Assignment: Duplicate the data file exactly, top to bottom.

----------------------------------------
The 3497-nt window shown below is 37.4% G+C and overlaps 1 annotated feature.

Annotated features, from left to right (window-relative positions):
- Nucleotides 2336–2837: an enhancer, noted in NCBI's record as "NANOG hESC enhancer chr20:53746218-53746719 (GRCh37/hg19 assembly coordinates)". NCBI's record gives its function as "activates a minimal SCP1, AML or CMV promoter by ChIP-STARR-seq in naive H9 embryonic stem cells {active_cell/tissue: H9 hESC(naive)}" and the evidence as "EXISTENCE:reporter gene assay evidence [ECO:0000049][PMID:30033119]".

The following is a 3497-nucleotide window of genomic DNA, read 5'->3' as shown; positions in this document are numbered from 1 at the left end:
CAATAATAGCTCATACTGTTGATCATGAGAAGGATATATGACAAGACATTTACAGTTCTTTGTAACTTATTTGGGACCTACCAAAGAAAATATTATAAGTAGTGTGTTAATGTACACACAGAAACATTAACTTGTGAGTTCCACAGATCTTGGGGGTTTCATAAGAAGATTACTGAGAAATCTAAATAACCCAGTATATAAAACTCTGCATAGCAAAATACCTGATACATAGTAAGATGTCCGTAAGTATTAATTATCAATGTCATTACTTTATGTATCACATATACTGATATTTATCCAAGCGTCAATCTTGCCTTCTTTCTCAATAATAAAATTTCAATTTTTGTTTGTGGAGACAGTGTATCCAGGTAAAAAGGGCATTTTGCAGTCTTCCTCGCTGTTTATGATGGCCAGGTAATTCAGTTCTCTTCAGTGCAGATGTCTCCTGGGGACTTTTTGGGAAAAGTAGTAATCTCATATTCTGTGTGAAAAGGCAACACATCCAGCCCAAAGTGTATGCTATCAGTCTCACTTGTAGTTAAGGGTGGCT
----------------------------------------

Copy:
The 3497-nt window shown below is 37.4% G+C and overlaps 1 annotated feature.

Annotated features, from left to right (window-relative positions):
- Nucleotides 2336–2837: an enhancer, noted in NCBI's record as "NANOG hESC enhancer chr20:53746218-53746719 (GRCh37/hg19 assembly coordinates)". NCBI's record gives its function as "activates a minimal SCP1, AML or CMV promoter by ChIP-STARR-seq in naive H9 embryonic stem cells {active_cell/tissue: H9 hESC(naive)}" and the evidence as "EXISTENCE:reporter gene assay evidence [ECO:0000049][PMID:30033119]".

The following is a 3497-nucleotide window of genomic DNA, read 5'->3' as shown; positions in this document are numbered from 1 at the left end:
CAATAATAGCTCATACTGTTGATCATGAGAAGGATATATGACAAGACATTTACAGTTCTTTGTAACTTATTTGGGACCTACCAAAGAAAATATTATAAGTAGTGTGTTAATGTACACACAGAAACATTAACTTGTGAGTTCCACAGATCTTGGGGGTTTCATAAGAAGATTACTGAGAAATCTAAATAACCCAGTATATAAAACTCTGCATAGCAAAATACCTGATACATAGTAAGATGTCCGTAAGTATTAATTATCAATGTCATTACTTTATGTATCACATATACTGATATTTATCCAAGCGTCAATCTTGCCTTCTTTCTCAATAATAAAATTTCAATTTTTGTTTGTGGAGACAGTGTATCCAGGTAAAAAGGGCATTTTGCAGTCTTCCTCGCTGTTTATGATGGCCAGGTAATTCAGTTCTCTTCAGTGCAGATGTCTCCTGGGGACTTTTTGGGAAAAGTAGTAATCTCATATTCTGTGTGAAAAGGCAACACATCCAGCCCAAAGTGTATGCTATCAGTCTCACTTGTAGTTAAGGGTGGCT